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KLICE Bulletin 2018

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KLICE Bulletin 2018/4

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Durban Beach, KwaZulu Natal, South Africa. Photo by Peter Koch. 

KLICE Bulletin 2018/4

Epiphanies
The distinguished South African poet Chris Mann and his wife, artist Julia Skeen, will be with us at KLICE on Monday 24 September from 7pm-9pm at Tyndale House for EPIPHANIES: A DEVOTIONAL SEMINAR, related to Chris’s latest book of poetry, Epiphanies. All are welcome. 
After fifteen years of rural development and poverty alleviation work, Chris Mann moved with his family to Grahamstown. He is Professor Emeritus of Poetry at Rhodes University, convenor of Wordfest South Africa and an Honorary Artist-in-Residence at the cathedral. A playwright, singer-songwriter and Zulu-speaker, his work is influenced by the African belief in the influence of the shades. Awards include the Oliver Schreiner prize for South African poetry and the Newdigate prize for poetry while a Rhodes scholar at Oxford.

Event is free but places are limited.  Please register online for "Epiphanies" at www.eventbrite.co.uk.  

Supporting KLICE

We are excited about the emerging vision for KLICE in the coming years and we value your prayers, engagement, and financial support. A need of ours at present is to increase the number of small donors. If you would like to make a monthly donation to the work of KLICE, however small, do please contact Genevieve Wedgbury, our development officer at klice.development@tyndalehouse.com.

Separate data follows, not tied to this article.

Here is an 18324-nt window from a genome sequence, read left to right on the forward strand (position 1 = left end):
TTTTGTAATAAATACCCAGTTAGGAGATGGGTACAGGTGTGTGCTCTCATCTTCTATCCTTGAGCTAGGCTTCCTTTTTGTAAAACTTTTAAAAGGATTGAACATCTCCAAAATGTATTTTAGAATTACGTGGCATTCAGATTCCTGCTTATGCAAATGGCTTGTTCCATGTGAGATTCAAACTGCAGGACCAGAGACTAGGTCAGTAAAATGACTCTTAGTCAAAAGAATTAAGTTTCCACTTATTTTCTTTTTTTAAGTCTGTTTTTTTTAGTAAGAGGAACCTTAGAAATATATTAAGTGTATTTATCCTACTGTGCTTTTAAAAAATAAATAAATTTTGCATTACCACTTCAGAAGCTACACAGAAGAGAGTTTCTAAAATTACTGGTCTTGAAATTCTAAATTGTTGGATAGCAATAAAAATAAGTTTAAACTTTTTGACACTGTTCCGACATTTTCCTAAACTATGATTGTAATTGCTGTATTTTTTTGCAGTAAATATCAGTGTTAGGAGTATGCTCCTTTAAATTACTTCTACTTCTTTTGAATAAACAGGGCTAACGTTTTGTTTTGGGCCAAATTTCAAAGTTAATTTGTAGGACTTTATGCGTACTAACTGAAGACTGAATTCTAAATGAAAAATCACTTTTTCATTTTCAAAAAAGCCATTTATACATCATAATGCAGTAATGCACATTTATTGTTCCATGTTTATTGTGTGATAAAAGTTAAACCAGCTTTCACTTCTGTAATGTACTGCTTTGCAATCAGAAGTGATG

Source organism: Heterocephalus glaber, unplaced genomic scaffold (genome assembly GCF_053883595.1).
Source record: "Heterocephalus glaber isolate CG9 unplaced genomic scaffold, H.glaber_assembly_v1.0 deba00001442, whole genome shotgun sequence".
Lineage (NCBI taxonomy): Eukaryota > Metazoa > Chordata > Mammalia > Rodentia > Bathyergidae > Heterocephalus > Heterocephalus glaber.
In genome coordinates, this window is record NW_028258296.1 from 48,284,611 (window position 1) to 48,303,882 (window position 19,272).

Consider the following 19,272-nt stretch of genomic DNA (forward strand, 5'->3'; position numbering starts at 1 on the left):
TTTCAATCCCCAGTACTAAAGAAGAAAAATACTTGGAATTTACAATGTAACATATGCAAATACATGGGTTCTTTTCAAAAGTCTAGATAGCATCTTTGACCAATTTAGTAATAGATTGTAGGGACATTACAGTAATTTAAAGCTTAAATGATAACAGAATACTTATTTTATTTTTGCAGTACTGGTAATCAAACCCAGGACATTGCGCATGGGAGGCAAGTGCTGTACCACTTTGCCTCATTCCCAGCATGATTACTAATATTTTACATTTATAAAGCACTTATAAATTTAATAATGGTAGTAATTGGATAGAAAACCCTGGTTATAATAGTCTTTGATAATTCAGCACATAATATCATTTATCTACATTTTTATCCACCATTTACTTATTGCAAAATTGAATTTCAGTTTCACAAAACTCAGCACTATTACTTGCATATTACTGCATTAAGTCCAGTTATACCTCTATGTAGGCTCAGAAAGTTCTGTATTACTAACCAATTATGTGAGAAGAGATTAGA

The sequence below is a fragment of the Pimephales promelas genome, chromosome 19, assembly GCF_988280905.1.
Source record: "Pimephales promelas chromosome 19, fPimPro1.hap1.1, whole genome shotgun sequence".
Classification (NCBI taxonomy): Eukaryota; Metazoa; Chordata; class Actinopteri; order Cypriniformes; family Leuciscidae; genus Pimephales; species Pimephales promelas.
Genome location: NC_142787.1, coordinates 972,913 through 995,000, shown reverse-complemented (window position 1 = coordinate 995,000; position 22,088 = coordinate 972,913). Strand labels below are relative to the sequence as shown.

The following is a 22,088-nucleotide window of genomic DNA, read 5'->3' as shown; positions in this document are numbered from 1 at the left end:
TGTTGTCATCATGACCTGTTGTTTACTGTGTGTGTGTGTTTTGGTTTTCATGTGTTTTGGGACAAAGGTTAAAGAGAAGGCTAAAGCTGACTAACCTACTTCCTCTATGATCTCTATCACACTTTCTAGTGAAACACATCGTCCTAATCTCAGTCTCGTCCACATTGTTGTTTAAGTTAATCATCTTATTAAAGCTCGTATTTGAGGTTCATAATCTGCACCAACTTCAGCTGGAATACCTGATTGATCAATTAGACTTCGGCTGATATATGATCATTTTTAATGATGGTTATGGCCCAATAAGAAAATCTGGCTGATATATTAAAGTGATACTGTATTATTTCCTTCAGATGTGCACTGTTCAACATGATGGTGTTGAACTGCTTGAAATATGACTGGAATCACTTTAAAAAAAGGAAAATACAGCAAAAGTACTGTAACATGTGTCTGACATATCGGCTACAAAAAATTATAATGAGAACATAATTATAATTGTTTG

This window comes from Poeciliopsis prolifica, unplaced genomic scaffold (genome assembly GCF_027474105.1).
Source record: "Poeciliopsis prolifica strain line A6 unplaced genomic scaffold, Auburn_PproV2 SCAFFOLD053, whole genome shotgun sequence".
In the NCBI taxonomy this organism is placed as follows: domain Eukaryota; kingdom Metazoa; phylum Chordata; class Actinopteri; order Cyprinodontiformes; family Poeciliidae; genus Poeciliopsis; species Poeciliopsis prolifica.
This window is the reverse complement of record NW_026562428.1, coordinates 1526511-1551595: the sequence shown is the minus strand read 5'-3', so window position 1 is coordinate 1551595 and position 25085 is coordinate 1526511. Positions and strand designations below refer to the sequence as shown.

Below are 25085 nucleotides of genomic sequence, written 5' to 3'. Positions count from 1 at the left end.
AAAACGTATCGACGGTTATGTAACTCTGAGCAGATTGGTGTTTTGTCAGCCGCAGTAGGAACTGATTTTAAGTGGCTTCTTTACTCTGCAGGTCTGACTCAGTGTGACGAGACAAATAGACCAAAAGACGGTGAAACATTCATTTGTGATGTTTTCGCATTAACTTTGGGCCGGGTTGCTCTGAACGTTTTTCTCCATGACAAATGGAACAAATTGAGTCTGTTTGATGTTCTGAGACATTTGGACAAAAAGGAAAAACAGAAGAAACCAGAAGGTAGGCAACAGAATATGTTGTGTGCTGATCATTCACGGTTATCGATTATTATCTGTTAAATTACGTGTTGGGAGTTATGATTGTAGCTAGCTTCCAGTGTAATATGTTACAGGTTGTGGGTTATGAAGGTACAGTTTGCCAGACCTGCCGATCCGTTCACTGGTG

Gratitude and Difficult Hope

Ethics answers the question “How then should we live?” For Christians “then” is important since in the New Testament this question always follows on from the good news of what God has done for us in Christ. Any true grasp of God’s extraordinary grace will lead to a desire to live a life of the obedience of faith. Ethics leads us into hard thinking about complex and difficult issues, but it also calls us to live for God amidst the challenges of such issues. It is never enough to know what is right; we must also embody right-eousness in our lives. 

In this edition of Sibylline Leaves Pastor Bill DeJong reflects on the virtue of gratitude, the topic of his doctoral thesis. Bill is the pastor of Blessings Church, a dynamic, growing church in Hamilton, Ontario, Canada. Blessings also partners with us in the Tyndale House Scripture Collective, for which we are very grateful. 

Bill notes that gratitude is not always easy, and Craig, having recently spent time back in his homeland of South Africa, reflects on the “difficult hope” amidst the challenges for South Africans of emerging from the corrupt years of Jacob Zuma’s presidency.

Gratitude for Strange Gifts

Bill DeJong

One of the unsettling injunctions in Scripture is to “give thanks in all circumstances” (1 Thess.5:18; cf. Eph.5:20). Though a comprehensive summons only the most naïve Bible interpreters would conclude that it enjoins gratitude for, say, evil or sin or Satan. On the other hand, is it ever possible to be grateful for something tragic or painful?